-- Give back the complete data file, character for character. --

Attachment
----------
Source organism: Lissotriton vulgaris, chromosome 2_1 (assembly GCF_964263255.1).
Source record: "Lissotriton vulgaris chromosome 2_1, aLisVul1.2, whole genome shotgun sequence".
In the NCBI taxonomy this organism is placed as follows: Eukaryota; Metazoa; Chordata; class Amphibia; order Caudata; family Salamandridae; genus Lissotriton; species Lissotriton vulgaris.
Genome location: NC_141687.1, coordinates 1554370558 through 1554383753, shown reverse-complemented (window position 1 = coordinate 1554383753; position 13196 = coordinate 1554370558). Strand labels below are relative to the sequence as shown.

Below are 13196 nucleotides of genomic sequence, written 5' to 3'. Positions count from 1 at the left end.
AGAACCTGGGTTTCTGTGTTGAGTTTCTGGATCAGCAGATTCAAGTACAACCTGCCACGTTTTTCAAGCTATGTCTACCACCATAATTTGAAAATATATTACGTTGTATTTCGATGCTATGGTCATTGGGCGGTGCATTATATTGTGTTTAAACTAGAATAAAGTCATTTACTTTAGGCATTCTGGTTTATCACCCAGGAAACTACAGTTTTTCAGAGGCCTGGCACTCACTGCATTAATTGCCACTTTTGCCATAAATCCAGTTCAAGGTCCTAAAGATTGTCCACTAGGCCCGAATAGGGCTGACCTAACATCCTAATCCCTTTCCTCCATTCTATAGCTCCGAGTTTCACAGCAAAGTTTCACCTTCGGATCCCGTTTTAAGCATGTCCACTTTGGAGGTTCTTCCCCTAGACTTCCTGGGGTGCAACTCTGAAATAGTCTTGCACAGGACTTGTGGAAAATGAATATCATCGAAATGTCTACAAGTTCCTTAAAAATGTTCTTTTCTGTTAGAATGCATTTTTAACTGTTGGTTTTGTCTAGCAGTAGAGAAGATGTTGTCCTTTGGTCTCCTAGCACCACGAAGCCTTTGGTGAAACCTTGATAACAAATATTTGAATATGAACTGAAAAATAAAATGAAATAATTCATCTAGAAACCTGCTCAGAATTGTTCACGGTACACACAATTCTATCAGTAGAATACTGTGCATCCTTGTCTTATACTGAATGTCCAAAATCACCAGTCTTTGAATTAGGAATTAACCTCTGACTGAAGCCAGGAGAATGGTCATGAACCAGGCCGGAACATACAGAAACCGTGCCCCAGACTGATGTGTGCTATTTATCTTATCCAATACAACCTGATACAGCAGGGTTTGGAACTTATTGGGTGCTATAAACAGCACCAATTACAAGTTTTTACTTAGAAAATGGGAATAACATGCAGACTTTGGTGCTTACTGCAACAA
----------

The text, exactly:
Source organism: Lissotriton vulgaris, chromosome 2_1 (assembly GCF_964263255.1).
Source record: "Lissotriton vulgaris chromosome 2_1, aLisVul1.2, whole genome shotgun sequence".
In the NCBI taxonomy this organism is placed as follows: Eukaryota; Metazoa; Chordata; class Amphibia; order Caudata; family Salamandridae; genus Lissotriton; species Lissotriton vulgaris.
Genome location: NC_141687.1, coordinates 1554370558 through 1554383753, shown reverse-complemented (window position 1 = coordinate 1554383753; position 13196 = coordinate 1554370558). Strand labels below are relative to the sequence as shown.

Below are 13196 nucleotides of genomic sequence, written 5' to 3'. Positions count from 1 at the left end.
AGAACCTGGGTTTCTGTGTTGAGTTTCTGGATCAGCAGATTCAAGTACAACCTGCCACGTTTTTCAAGCTATGTCTACCACCATAATTTGAAAATATATTACGTTGTATTTCGATGCTATGGTCATTGGGCGGTGCATTATATTGTGTTTAAACTAGAATAAAGTCATTTACTTTAGGCATTCTGGTTTATCACCCAGGAAACTACAGTTTTTCAGAGGCCTGGCACTCACTGCATTAATTGCCACTTTTGCCATAAATCCAGTTCAAGGTCCTAAAGATTGTCCACTAGGCCCGAATAGGGCTGACCTAACATCCTAATCCCTTTCCTCCATTCTATAGCTCCGAGTTTCACAGCAAAGTTTCACCTTCGGATCCCGTTTTAAGCATGTCCACTTTGGAGGTTCTTCCCCTAGACTTCCTGGGGTGCAACTCTGAAATAGTCTTGCACAGGACTTGTGGAAAATGAATATCATCGAAATGTCTACAAGTTCCTTAAAAATGTTCTTTTCTGTTAGAATGCATTTTTAACTGTTGGTTTTGTCTAGCAGTAGAGAAGATGTTGTCCTTTGGTCTCCTAGCACCACGAAGCCTTTGGTGAAACCTTGATAACAAATATTTGAATATGAACTGAAAAATAAAATGAAATAATTCATCTAGAAACCTGCTCAGAATTGTTCACGGTACACACAATTCTATCAGTAGAATACTGTGCATCCTTGTCTTATACTGAATGTCCAAAATCACCAGTCTTTGAATTAGGAATTAACCTCTGACTGAAGCCAGGAGAATGGTCATGAACCAGGCCGGAACATACAGAAACCGTGCCCCAGACTGATGTGTGCTATTTATCTTATCCAATACAACCTGATACAGCAGGGTTTGGAACTTATTGGGTGCTATAAACAGCACCAATTACAAGTTTTTACTTAGAAAATGGGAATAACATGCAGACTTTGGTGCTTACTGCAACAA